Have you seen our new website?

 

Now what about if we went on to the streets of Coventry and asked people who they thought we were. “I’m a member of the URC – what do you think about that?” What do you think people would say?

Compare this to me saying I’m a Coventry City fan. I love Robbie Williams. I work for Marks & Spencers. It means something – people know what Coventy City, Robbie Williams or M&S stand for. They can associate things with Coventry City – stories of FA Cup Finals & stadium moves. We know what it means to be a Robbie Williams fan – the tattoos, TakeThat, the drugs. And if someone works for M&S you can talk to them about the quality of their pants, or the adverts, or the downturn. They’ve got stories to tell – there’s a shared language of identity. If you say you’re a Coventry City fan, you know what it means. If you say you love Robbie Williams, you know which albums you should have. If you say you work from M&S, you won’t think twice about pulling on that lovely black embroidered fleece.

My point is this: It is no wonder that people don’t know who we are – because so often we don’t have a story to tell. We’re not sure of our identity. We not confident to put on the badge. And if we don’t have that confidence then we don’t get into conversations about it.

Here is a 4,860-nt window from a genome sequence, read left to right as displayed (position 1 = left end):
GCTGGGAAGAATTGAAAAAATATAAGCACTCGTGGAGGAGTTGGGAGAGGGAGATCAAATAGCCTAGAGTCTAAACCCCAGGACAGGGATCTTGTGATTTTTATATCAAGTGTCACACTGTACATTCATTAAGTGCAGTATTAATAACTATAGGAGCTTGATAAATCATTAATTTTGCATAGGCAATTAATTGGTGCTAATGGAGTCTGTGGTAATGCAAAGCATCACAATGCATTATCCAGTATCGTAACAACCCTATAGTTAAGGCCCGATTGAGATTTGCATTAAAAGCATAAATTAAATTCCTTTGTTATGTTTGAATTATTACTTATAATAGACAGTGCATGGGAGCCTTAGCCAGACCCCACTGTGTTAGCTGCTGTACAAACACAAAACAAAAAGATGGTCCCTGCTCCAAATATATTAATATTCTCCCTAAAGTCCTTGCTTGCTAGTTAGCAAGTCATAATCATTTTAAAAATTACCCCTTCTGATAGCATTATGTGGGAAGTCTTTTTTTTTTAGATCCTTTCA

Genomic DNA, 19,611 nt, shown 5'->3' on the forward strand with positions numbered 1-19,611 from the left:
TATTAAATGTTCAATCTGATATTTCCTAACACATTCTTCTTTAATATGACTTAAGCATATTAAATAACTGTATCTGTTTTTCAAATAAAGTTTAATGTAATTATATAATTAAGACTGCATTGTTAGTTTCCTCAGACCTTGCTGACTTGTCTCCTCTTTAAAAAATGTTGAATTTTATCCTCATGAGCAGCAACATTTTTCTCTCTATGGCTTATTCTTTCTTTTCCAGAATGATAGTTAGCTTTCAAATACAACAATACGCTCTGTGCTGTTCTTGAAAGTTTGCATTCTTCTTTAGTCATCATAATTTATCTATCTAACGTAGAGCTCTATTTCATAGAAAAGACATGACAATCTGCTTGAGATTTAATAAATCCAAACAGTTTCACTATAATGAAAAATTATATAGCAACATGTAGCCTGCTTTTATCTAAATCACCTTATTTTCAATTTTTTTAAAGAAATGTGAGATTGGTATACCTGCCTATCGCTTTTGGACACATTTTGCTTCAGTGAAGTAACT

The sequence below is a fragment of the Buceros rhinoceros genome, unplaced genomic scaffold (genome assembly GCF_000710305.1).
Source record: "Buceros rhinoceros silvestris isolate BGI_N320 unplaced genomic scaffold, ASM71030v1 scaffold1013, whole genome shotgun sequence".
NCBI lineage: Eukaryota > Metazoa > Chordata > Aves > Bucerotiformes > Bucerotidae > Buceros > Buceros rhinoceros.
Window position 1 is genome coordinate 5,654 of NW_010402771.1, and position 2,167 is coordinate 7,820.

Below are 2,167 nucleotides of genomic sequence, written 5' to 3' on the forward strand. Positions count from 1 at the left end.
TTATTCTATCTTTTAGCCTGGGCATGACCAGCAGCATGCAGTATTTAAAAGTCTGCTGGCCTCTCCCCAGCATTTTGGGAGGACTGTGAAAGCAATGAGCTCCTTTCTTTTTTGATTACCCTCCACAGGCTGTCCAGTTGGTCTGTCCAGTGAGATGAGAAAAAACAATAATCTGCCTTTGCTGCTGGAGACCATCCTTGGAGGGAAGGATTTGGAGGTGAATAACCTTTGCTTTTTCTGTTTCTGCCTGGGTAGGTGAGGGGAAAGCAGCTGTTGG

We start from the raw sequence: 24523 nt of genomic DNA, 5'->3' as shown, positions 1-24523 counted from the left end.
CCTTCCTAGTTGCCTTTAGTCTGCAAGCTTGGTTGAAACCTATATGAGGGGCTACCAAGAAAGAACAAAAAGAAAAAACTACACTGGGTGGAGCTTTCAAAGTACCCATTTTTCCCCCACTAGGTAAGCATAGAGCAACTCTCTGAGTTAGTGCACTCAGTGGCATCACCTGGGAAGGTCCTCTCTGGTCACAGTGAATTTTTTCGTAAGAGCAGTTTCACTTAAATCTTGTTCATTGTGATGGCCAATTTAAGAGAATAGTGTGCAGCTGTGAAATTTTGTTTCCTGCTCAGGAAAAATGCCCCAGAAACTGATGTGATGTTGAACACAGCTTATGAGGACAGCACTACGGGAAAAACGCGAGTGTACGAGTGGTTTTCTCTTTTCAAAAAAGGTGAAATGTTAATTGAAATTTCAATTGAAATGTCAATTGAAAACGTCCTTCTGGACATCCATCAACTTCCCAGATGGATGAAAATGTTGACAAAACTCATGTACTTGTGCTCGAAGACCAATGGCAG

But I’m not pretending that this is a straightforward challenge. Understanding our identity is a complex and sometimes difficult task – some aspects of it are easy: simply knowing a bit more about the URC and our roots and traditions is something that we could all try a bit harder to get to know. But let’s be honest – we live in a society that is largely cynical and resistant to Christian faith.

There is a huge amount of what I call agnostic acquiescence – people who on balance might feel that there probably is a God but there’s not much point doing anything about it – and certainly not talking about it. People who will always have better things to do on a Sunday morning. But did you know that 72% of people in this country call themselves Christian – and yet barely 12% actually do anything about it. Perhaps getting their spiritual kicks from a nice walk in the park. When we consider the responses to the deaths of soldiers or major public figures or the growing numbers of roadside memorials, it is clear for all to see that the germs of faith infuse many aspects of our contemporary cultural practices.

But what is perhaps more alarming is the growing hostility that it being generated by a vociferous band of atheists fronted by the likes of Richard Dawkins and the National Secular Society. You might have seen their recent bus campaign. Big adverts on buses saying: “There probably is no God – so enjoy your life.” (I think the probably in that sentence is very telling). These people are very clear about their identity – what I find so sad is that it is an identity based on what they are against rather than what they are for.

Last week, my boss Hazel Blears, gave a speech at the Evangelical Alliance Conference and she was talking about the role of churches in the economic downturn and she said that Jesus would probably understand what its like to live through a downturn because many of the problems he confronted had to do with money, jobs and practical problems. And for the National Secular Society it was as if the world had fallen in. They immediately wrote to all the papers saying politicians shouldn’t be allowed to preach sermons; public figures should keep their faith as a private matter; some of what they said was really hateful.